National auditors have called for government departments to better regulate poverty alleviation funds and build a mechanism to ensure the long-term benefits of the achievements.
Local governments have made great efforts in lifting people out of poverty in the past year, Hu Zejun, head of the National Audit Office, said while making an annual audit report to the top legislature on June 26. However, auditors had still found some irregularities, such as the improper use and management of the funds designated for poverty relief, Hu said.
For example, 46 counties were found to have spent 2.21 billion yuan ($319.6 million) of poverty alleviation funds on real estate development or urban constructions.
“We also found some funds and projects that had been planned to help the poor were actually not put in use,” she told members of the National People’s Congress Standing Committee.
A total of 287 poverty alleviation projects in 69 counties, involving 375 million yuan, were left idle. Another 890 million yuan of poverty relief funds in 41 regions remained unused for more than a year, according to the report.
“Corruption and fraud still exist in the poverty alleviation sector,” Hu said, adding that 187 officials in 39 counties made use of their work positions to improperly aid family relatives and friends or even embezzle the funds.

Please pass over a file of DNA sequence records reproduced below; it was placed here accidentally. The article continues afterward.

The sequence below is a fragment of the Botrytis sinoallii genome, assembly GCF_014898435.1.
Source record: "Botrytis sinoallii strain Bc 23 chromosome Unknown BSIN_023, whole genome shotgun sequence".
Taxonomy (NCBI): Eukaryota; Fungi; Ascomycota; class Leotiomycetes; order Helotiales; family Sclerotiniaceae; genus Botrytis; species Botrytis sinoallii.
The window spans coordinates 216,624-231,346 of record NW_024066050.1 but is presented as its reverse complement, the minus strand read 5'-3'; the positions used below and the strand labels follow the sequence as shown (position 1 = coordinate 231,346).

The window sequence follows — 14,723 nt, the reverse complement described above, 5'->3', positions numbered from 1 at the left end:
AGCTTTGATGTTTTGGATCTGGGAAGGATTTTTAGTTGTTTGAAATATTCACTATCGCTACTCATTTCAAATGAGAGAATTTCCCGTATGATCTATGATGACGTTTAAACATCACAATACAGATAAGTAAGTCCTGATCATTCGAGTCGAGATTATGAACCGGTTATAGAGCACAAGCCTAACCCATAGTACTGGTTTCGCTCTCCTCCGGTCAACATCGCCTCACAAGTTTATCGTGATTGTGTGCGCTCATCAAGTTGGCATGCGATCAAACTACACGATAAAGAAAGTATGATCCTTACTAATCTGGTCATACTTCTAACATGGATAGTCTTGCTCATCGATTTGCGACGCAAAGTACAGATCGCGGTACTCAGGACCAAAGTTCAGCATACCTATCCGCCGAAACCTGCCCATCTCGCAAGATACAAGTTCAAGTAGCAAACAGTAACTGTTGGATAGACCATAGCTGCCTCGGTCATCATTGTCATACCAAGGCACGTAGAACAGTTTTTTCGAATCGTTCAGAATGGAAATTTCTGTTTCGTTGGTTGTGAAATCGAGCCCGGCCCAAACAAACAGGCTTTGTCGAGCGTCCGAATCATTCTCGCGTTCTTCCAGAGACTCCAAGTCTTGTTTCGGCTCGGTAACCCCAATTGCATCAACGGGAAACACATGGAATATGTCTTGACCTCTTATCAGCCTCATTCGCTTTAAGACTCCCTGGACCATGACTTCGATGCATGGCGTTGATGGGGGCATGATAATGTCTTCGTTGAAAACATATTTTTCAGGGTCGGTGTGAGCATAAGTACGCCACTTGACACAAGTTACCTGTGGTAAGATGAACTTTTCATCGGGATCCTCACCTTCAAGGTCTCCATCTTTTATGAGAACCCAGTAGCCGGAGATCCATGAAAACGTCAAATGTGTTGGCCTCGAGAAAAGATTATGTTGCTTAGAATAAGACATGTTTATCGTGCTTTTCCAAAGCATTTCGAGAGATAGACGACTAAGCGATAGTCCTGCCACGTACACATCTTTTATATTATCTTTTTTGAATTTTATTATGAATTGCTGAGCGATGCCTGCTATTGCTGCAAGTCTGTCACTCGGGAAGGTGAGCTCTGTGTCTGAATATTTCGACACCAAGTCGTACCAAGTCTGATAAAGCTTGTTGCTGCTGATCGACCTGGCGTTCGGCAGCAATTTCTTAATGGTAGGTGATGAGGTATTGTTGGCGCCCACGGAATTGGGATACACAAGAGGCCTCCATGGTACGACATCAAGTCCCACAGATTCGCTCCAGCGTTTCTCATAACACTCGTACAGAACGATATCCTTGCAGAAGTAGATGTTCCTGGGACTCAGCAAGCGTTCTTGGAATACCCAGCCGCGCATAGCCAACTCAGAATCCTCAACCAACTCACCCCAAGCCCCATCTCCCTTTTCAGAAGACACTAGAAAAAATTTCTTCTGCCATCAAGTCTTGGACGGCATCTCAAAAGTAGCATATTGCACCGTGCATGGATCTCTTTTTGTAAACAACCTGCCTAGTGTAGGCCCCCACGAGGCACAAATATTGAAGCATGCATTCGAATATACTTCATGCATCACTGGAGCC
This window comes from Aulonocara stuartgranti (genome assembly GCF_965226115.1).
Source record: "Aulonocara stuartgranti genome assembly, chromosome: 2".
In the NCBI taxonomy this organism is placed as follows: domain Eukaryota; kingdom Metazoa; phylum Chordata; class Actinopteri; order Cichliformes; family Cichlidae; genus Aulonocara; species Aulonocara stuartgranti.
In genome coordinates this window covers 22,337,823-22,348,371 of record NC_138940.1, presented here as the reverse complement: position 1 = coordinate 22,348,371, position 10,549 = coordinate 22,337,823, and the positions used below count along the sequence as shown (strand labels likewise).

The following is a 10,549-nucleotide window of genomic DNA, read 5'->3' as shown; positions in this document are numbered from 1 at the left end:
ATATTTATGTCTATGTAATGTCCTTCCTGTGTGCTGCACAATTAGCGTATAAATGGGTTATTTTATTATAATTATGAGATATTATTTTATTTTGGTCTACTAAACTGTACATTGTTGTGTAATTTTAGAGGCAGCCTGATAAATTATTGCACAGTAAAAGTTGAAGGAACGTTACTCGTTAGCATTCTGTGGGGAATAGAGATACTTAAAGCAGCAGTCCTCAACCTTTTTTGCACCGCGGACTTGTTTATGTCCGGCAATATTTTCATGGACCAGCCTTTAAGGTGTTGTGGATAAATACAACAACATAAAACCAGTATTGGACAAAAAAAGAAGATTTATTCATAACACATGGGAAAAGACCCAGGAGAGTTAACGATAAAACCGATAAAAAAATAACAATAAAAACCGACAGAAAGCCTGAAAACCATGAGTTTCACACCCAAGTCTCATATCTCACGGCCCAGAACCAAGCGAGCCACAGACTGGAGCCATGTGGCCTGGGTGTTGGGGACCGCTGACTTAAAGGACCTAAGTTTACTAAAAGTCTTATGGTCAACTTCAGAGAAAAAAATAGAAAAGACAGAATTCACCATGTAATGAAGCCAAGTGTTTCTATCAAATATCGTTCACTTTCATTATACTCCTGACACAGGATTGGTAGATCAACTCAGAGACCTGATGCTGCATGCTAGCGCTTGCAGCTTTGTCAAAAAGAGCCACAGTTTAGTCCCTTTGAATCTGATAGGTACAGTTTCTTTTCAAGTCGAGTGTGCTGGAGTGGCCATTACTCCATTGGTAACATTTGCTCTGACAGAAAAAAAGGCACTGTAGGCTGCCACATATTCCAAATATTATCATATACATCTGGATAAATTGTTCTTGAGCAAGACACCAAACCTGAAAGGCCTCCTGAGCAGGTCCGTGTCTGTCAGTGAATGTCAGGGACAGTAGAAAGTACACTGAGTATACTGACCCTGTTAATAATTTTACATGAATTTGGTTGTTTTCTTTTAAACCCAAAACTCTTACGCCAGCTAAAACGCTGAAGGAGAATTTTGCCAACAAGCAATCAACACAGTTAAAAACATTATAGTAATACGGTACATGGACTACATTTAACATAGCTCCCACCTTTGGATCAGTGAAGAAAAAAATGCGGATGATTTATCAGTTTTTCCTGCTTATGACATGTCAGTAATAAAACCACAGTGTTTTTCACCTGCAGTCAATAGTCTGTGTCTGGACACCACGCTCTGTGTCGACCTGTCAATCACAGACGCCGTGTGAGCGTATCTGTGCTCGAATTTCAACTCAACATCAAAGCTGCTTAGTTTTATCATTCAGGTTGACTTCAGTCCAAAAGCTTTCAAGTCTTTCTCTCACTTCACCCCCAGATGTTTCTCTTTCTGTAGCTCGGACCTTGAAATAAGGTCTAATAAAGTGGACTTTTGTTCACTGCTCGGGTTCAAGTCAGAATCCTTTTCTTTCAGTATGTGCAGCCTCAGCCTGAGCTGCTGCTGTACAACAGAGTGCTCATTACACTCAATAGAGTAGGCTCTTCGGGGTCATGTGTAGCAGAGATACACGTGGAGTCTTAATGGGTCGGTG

In addition, some local government officials were found doing superficial jobs, such as landscape improvement and building decoration instead of properly using the designated funds, the report said.
Forestalling and defusing major risks, carrying out targeted poverty alleviation and preventing and controlling pollution have been identified as the three major battles China must win in the coming years.
The report also identified problems that are impeding the country’s efforts in commercializing scientific and technological achievements.
Hu said auditors randomly checked 69 scientific research institutes nationwide and found 32 of them made less than 10 million yuan in commercializing their research achievements between 2015 and 2017. Twelve of these institutes did not commercialize any of their research results.
Inadequate regulations and ineffective implementation are the main reasons behind the institutions’ low success in turning academic achievements into commercial gains, she said.
Voluminous paper work and repetitive inspections are also hampering the efficiency of commercializing scientific and technological output, according to the audit report.